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Local News

  • College, Career: focus of 2012-13

    As the summer break comes to a close, students and parents will return to a school routine as early as next week, but according to Henry and Eminence school boards officials, the new school year will be anything but routine.

    The biggest buzz in both districts emphasizes the need for students to be college and career ready. Using new teaching strategies, technology and testing to ascertain students’ proficiencies, teachers and students can maximize classroom time to increase their success rate in pursuit of higher education and a secure career.

    Henry County

  • Pool hall offers food, fun - just like the old days

     Bond’s Hall in Pleasureville isn’t just a pool hall. It’s an institution.

    If, according to the Irish, a pub is a poor man’s university, then owners Owen and Sue Bond should be charging tuition. Bond’s Pool Hall doesn’t gather a poor clientele, but rather patrons exceedingly rich and generous with friendly jabs during conversation over a game of nine ball, or while eating some of its famous burgers at lunch.

  • Farrier a feature of Harvest Showcase

    Although his clients usually tower over him and outweigh him by a few hundred pounds, Mike Ratcliff likes what he does.

    Ratcliff likes the independence of being his own boss. He travels more than 100 miles to shoe horses – from thoroughbreds to gypsy vanners.

    He decided what he wanted to with his life while working on a farm.

    “A friend of mine and I were in tobacco field, I was about 18 or 19,” Ratcliff said. “They were shoeing horses, and I decided that was what I wanted to do.”

  • Service dog gives Harer independence

    Nicole Harer knew her life would never be normal.

    Her health complications kept any sense of independence a dream.

    Chronic obstructive pulmonary disease and post-traumatic stress disorder made her a regular at hospitals. On top of that, she went undiagnosed with diabetes type 1 for six years. The lack of glucose in the cells of her brain affected her everyday life. She was hospitalized for weeks at a time; and once doctors diagnosed the problem, the damage seemed terminal.

  • New Five Star in Eminence set to open July 25

     

     

    The new Five Star location can’t open soon enough for patrons who regularly wait for gas on the cramped lot of the old station. The new location, just across the street, will have not just more space, but will offer more choices, too.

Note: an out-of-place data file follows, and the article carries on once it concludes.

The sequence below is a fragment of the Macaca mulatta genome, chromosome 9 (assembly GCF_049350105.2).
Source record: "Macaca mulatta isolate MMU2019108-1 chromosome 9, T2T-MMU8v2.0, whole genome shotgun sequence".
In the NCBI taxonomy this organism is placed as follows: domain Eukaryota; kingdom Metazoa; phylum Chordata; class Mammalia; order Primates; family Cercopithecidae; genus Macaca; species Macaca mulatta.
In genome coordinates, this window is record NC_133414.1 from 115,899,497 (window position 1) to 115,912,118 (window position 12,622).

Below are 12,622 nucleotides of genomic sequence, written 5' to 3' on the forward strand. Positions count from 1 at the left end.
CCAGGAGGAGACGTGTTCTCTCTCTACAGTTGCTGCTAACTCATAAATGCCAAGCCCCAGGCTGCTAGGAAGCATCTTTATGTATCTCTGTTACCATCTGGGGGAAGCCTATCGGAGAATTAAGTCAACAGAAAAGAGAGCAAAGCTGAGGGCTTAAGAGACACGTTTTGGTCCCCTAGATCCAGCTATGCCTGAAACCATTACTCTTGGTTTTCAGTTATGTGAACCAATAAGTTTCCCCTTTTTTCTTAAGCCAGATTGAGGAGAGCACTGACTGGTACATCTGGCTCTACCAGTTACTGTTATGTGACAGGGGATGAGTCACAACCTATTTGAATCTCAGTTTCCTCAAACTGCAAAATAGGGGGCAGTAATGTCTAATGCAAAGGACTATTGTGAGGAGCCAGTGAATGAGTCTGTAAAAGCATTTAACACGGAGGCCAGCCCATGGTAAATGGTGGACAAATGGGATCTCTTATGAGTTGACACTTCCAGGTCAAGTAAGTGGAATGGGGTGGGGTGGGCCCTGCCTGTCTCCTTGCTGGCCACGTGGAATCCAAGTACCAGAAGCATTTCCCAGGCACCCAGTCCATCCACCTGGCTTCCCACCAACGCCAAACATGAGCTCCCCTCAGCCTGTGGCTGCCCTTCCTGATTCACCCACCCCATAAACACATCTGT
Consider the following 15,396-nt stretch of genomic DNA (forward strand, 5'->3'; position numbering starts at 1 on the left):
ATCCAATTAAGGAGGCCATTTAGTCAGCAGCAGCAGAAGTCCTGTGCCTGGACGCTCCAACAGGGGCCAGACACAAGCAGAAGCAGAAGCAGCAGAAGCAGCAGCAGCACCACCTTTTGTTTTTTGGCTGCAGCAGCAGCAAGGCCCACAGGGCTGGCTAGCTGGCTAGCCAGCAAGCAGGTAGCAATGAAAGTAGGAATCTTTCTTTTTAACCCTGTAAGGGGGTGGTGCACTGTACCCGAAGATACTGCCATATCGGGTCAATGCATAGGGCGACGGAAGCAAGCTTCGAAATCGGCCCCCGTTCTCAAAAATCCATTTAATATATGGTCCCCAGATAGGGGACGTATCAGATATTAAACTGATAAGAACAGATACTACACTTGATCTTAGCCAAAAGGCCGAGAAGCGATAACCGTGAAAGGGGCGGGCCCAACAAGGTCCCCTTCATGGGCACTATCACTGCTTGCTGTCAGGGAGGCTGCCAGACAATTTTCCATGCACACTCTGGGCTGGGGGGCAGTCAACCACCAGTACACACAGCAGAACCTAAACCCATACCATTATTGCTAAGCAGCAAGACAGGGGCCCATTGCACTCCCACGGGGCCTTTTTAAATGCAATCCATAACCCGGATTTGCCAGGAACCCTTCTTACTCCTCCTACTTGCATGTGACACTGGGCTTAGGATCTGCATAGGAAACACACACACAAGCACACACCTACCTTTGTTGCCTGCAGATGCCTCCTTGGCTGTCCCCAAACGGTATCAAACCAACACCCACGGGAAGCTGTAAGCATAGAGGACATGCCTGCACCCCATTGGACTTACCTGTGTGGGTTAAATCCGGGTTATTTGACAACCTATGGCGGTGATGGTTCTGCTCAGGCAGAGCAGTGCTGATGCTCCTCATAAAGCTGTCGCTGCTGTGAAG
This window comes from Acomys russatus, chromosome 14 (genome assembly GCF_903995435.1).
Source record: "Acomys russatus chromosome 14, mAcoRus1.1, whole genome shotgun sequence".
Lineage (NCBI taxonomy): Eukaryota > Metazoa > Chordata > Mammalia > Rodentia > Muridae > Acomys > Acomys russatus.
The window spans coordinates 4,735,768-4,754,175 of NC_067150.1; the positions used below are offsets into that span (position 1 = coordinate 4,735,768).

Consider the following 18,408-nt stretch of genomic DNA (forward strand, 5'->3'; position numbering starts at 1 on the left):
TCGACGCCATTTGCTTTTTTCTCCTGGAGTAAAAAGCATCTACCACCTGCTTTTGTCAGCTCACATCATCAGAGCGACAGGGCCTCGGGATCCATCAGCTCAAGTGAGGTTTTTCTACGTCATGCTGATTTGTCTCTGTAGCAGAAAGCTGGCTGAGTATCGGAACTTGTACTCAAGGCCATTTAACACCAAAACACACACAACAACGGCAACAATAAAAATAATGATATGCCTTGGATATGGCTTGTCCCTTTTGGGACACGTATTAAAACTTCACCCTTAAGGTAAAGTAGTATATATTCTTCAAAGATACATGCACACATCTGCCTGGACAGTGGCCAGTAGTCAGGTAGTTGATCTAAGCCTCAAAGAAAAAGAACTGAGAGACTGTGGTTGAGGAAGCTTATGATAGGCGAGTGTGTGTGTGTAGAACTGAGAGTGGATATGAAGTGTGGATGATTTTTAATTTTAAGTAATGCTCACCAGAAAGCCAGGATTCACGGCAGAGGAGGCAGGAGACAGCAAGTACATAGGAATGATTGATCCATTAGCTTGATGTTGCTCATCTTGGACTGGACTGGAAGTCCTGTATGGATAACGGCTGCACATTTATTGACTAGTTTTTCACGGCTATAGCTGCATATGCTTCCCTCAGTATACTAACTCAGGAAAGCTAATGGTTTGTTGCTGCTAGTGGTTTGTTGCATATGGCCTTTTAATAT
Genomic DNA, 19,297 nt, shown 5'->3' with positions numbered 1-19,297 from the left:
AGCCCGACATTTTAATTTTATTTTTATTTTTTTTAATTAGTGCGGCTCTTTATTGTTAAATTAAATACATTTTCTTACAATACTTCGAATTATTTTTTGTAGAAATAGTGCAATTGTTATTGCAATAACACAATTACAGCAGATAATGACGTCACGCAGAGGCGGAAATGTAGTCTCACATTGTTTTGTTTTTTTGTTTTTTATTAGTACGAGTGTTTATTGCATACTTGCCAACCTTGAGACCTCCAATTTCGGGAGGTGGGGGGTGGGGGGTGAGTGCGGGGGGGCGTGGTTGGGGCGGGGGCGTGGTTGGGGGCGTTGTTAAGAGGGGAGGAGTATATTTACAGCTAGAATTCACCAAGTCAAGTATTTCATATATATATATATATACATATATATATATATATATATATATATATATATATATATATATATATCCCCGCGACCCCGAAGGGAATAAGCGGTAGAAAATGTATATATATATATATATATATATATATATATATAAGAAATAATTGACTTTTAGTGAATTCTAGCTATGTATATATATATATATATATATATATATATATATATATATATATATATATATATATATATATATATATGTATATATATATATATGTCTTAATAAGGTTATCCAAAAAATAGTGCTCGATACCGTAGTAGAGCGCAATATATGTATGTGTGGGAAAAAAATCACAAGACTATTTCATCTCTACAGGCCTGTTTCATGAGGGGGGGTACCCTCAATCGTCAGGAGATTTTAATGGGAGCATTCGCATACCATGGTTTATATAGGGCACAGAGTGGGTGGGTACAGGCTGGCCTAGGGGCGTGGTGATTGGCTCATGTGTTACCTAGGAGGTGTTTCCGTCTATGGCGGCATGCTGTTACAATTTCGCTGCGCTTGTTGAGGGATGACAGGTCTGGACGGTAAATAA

• HCPS: ‘BYOD’ in 2012-13

    By BRAD BOMAN
    Reporter/Photographer
    The increasing presence of technology, such as iPhones, iPads and smart phones, that are available to students can be daunting. But the Henry County Public School Board decided Monday that this resource should be tapped to engage and enhance the educational process.
    The board adopted a new “Bring your own device” policy, similar to policies in districts across the nation that allow students to use their own technology at school for finding information and other resources on the Internet.

  • Officials mark opening of shared shelter
  • Businesses entice diners to eat out

    Despite an uncertain economy, new and expanding businesses in Henry County give residents a reason for dining out.

    Country Collectibles

    Steve Losch never intended to expand his business to include hommade smoked barbecue, live music or outside seating for 50. But with the new county liquor law, he saw a way to keep residents from dining out in another county.

  • Mahoney state’s Driver Trainer of Year

    William Mahoney, a vital part of the Henry County Public Schools’ Transportation Department for 25 years, received Kentucky’s Driver Trainer of the Year award June 27. 

    Presented by the Student Transportation Association of Kentucky and the Kentucky Department of Education at STAK’s annual conference, the award recognizes one school transportation employee each year who has provided outstanding leadership as a trainer.

  • It’s a family tradition for the Clarks

    Joe Clark and his sons have their own way of doing things.

    Whether it’s his dry stone masonry or his sons’ music, the Clarks’ craftsmanship reaches deeper than the topsoil of trend and builds more on a foundation of tradition.

    Clark is a self-made man who started as a stonemason in 1985 when he repaired a rock wall in Owenton for the state. While he worked on the job, he didn’t know it was an historic wall or that it would lead him to his own family business in dry stone masonry.